Saturday, May 28, 2011

Finally a Bride by Vickie McDonough

by Anita Mae Draper

Finally a Bride (Book 3 Texas Boardinghouse Brides) by Vickie McDonough

"He made her want to be a woman for the first time in her life."

Jack’s story in Finally a Bride was worth the wait. It's the tale of grown up Jacqueline (Jack) Davis who now wears dresses and looks like a lady, but still acts like the 10 yr old tomboy we met in the first book of this series. Consider the opening… Jack is after a story and climbs on the mayor’s roof to eavesdrop on his conversation with two strangers. No, I won’t tell you if she accomplishes her mission, but I will say pain is involved. Because she’ll do anything to uproot the truth.

If you remember book 1, you’ll remember Butch Laird who wrote “Jack is a liar” across every paintable surface in town. Bully that he was, he even locked Jack up in jail and left her there. Man, she detested that kid. Never mind that he had a point, he still shouldn’t have done it. And after he left town, the memory of his penetrating, intelligent eyes sent her scrambling to confess to her new pa, the sheriff. It eased her mind some, yet over the years, she’d occasionally wonder what happened to the boy behind those eyes.

Well, guess who Vickie McDonough has brought back to challenge Jack’s equilibrium as a young lady? Yup, Butch Laird himself. Except Butch was his nickname. Using his birth name and the surname he adopted from the man who took him in when he needed a home, Butch now goes by the handle, Noah Jeffers. Along with a new name, he’s a new man according to the gospel. And he’s a preacher.

Preacher Noah Jeffers is intent on hiding his identity because he wants to make restitution for the sins of his childhood without drawing attention to himself. His goal is to glorify God—not distract parishioners from the message. Except once he sees Jack again, she’s the one distracting him.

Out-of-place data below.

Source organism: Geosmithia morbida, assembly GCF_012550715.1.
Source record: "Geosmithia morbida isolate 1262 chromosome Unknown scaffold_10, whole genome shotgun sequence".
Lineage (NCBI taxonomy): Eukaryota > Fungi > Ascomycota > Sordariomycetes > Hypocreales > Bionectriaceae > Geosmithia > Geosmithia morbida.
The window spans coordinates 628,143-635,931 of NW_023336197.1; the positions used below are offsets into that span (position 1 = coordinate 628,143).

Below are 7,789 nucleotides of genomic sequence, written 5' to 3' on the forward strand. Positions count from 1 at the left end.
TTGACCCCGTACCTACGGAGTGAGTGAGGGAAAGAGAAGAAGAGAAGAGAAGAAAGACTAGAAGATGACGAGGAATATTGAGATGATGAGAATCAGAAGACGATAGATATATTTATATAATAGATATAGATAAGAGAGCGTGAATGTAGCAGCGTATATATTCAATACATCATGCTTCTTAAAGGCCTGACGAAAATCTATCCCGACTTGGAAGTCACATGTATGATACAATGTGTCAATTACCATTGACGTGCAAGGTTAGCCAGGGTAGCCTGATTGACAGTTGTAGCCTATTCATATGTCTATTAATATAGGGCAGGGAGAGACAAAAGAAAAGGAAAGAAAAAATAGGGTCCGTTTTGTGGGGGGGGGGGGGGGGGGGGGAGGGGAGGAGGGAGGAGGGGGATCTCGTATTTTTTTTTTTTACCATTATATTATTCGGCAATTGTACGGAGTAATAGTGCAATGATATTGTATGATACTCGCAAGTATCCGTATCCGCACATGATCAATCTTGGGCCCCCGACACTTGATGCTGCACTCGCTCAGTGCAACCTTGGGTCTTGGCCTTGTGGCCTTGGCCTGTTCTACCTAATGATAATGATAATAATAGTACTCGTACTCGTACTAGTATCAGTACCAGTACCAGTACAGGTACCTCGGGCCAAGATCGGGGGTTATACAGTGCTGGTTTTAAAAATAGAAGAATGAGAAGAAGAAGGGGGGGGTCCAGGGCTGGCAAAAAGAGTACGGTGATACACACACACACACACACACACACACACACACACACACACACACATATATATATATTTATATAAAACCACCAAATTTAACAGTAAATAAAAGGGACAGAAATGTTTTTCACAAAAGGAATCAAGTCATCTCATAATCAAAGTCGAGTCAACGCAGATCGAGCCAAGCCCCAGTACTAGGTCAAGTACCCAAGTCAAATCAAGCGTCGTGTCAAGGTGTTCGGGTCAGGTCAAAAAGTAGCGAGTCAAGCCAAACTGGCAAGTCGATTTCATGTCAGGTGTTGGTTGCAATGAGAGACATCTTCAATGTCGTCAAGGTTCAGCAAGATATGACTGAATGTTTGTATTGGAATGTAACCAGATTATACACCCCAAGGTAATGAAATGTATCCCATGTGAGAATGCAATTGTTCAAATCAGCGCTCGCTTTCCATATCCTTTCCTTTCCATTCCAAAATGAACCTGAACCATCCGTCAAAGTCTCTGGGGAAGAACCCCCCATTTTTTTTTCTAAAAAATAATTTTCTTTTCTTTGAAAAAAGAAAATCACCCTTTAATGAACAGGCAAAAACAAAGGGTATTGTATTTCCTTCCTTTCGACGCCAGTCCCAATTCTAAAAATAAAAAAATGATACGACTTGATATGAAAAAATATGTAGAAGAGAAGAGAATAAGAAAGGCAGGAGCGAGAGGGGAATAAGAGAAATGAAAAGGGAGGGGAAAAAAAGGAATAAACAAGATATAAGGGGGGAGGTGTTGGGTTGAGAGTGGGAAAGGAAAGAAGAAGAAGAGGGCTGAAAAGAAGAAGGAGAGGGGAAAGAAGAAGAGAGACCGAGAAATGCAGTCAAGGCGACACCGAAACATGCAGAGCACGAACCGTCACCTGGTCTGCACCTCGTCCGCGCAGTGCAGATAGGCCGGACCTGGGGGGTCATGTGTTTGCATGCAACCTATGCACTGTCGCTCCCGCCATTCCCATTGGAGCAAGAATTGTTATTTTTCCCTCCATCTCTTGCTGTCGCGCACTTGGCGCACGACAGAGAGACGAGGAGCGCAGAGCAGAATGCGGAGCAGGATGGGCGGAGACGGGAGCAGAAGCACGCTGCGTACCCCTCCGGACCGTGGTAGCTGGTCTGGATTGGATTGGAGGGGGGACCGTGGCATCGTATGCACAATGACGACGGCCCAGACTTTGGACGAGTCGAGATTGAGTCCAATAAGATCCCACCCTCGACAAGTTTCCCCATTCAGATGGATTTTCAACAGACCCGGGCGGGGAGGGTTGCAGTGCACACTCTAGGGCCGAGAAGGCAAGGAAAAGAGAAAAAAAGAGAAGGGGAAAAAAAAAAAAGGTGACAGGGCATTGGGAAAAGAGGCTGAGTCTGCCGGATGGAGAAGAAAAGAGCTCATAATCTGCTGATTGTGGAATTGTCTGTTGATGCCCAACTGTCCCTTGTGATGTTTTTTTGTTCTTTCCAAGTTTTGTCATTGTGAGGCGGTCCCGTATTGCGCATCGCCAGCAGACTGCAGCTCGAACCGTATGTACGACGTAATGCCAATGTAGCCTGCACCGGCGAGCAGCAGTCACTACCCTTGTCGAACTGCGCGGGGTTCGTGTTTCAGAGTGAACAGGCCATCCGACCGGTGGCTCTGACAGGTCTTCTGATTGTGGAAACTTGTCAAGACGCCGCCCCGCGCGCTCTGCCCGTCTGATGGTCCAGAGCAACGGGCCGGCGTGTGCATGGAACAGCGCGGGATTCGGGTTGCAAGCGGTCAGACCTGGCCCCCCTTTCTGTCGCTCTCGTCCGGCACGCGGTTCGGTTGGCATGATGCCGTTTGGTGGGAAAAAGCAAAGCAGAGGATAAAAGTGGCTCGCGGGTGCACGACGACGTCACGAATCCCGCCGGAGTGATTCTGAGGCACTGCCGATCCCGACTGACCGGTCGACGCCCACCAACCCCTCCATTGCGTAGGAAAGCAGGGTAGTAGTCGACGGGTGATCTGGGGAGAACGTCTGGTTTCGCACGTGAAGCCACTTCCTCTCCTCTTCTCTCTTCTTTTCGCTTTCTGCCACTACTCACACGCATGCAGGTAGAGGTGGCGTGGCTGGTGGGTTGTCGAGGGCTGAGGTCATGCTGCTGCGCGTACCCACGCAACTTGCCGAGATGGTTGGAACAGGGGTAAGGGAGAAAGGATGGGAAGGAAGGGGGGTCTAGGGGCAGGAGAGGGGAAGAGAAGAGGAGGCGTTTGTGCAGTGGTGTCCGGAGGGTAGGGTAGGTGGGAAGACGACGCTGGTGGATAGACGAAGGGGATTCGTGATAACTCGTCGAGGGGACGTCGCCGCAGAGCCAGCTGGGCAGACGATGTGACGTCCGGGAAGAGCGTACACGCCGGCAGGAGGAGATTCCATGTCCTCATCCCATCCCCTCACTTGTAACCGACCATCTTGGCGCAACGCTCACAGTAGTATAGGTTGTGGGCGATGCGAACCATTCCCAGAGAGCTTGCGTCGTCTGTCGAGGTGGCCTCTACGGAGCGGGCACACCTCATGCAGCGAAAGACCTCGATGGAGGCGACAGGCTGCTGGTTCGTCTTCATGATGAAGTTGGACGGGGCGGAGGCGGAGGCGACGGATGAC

Jack is drawn to the new preacher’s compelling eyes. They hint at a vague memory, but nothing she can formulate into an image other than making her think of the fat bully, Butch Laird. But Noah Jeffers is nothing like the horror of her childhood. Noah is strong in body and spirit, a peaceful man standing firm in his faith. And somehow she’s going to discover why he won’t talk about his past.

Meanwhile, Carly Payton is back in town after serving 6 yrs in prison for robbery, kidnapping and other crimes. As a new believer, she knows God has forgiven her and only wants to live a normal life. But can the town people forgive her? And can Garret Corbett who was initially responsible for introducing her to Lookout put aside his prejudice for the jailbird and see her as a remorseful woman of faith who only wants a family like everyone else?

Vickie McDonough has taken ordinary people and put them on the carousel of life. She’s added love and faith and sent us along for the ride. Not rushed and hectic like our modern lives, but giving us an emotional journey as we rise and fall with each crest higher and each dip deeper than the one before. The pace quickens, action increases and dialogue cracks with authority and truth. Until finally, the long plunge down as Jack is faced with that monumental decision all adults have to make… what does she really want?

Here are all my posts on the Texas Boardinghouse Brides series:

Book 1 The Anonymous Bride
Book 2 Second Chance Brides
Book 3 Finally a Bride